Observing

Get ready for Comet ATLAS (C/2019 Y4) in the northern spring sky!

2 April 2020 Ade Ashford

Comet C/2019 Y4 was discovered by the Asteroid Terrestrial-impact Last Alert System (ATLAS) on 28 December last year and brightened 6000-fold in just two months to attain magnitude +7.5 on 1 April. Alas, the comet’s nucleus has now fragmented, dashing hopes for a conspicuous naked-eye spectacle in the constellation of Perseus. Here’s our telescopic observing guide.

Observing

See Comet Iwamoto’s dash through Leo, Cancer and Gemini before full Moon

10 February 2019 Ade Ashford

Grab your binoculars to catch a glimpse of speedy Comet C/2018 Y1 Iwamoto over the coming week before the glare from a full Moon on 19 February drowns it out. Potentially attaining magnitude +6, the comet passes closest to Earth on 12 February when it can be found traversing Leo at a rate of 7.2 degrees/day. Don’t miss C/2018 Y1’s close enounter with galaxy NGC 2903 on 13 February – by eye, camera, or live online.

Observing

Catch close Comet 46P/Wirtanen near the Pleiades on 16 December

12 December 2018 Ade Ashford

Bright Comet 46P/Wirtanen skims past Earth just 30 lunar distances away on 16 December when it could become a diffuse magnitude +3 object almost a degree wide located between the Pleiades and Aldebaran in the constellation of Taurus. Grab your binoculars and find a dark sky location well away from streetlights to enjoy this Christmas comet before the glow from a waxing Moon gets too bright from 17 December.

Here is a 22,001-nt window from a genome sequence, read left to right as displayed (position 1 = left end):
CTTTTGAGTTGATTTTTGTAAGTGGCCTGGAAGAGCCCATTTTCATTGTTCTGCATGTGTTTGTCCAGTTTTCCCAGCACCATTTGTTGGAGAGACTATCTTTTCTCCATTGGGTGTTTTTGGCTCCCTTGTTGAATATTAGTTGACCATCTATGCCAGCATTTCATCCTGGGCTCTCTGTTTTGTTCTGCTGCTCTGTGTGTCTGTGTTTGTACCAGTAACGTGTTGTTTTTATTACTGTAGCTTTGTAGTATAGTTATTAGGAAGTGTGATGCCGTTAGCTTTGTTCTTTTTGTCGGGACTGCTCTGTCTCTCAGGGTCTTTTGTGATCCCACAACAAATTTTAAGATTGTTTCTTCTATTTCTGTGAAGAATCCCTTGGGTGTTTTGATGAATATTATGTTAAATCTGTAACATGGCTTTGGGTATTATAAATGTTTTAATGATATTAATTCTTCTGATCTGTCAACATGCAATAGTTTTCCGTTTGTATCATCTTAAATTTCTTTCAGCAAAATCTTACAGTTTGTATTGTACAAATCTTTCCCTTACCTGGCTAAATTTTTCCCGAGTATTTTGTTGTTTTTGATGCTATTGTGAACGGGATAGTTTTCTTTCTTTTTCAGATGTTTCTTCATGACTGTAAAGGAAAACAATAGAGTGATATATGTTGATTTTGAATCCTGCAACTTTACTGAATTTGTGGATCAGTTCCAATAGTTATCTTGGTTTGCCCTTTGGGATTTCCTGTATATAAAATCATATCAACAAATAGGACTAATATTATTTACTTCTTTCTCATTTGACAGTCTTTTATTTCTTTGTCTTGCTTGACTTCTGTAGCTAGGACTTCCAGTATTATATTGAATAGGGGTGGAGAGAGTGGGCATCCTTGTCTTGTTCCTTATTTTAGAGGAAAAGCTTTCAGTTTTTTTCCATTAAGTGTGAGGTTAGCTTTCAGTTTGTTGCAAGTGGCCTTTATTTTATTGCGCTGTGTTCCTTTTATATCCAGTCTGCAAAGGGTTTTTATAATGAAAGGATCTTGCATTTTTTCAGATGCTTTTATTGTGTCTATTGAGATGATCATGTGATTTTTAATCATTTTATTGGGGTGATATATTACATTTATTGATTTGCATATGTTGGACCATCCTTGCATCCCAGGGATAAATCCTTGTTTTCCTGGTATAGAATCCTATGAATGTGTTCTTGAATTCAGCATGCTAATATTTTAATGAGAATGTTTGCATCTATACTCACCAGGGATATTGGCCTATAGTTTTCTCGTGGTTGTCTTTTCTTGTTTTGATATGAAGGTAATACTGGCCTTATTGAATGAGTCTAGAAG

Observing

See a trio of comets in the April sky

2 April 2017 Ade Ashford

Despite the glow of a waxing Moon, early April is a good time to catch a glimpse of comets 41P/Tuttle–Giacobini–Kresák and C/2015 V2 (Johnson) that are currently circumpolar and visible throughout the UK hours of darkness. And if you’re an early riser, there’s seventh-magnitude C/2017 E4 (Lovejoy) low in the pre-dawn eastern sky too!

Observing

See Comet 45P’s close brush with Earth in the pre-dawn sky

9 February 2017 Ade Ashford

Comet 45P/Honda–Mrkos–Pajdušáková passes just 0.08318 astronomical units (7.73 million miles, or ~32 lunar distances) from Earth on the morning of 11 February. Early risers can catch the magnitude +7 comet speeding through the constellations of Hercules, Corona Borealis (CrB) and Boötes at up to 9 degrees/day.

News

Worldwide pro-am help sought for comet trio study

24 November 2016 Astronomy Now

Amateur and professional astronomers are invited to provide observations of comets 41P/Tuttle-Giacobini-Kresák, 45P/Honda-Mrkos-Pajdušáková, and 46P/Wirtanen that will pass by Earth at distances ranging from 0.08 to 0.15 astronomical units. Such close approaches of a trio of comets within the next two years are rare and typically occur only once every few decades.

News

Rosetta’s comet 67P is much younger than previously thought

14 November 2016 Astronomy Now

Based on computer simulations, astrophysicists at the University of Bern conclude that comet 67P/Churyumov–Gerasimenko did not obtain its duck-like form during the formation of our solar system 4.5 billion years ago. Although it does contain primordial material, they are able to show that the comet in its present form is hardly more than a billion years old.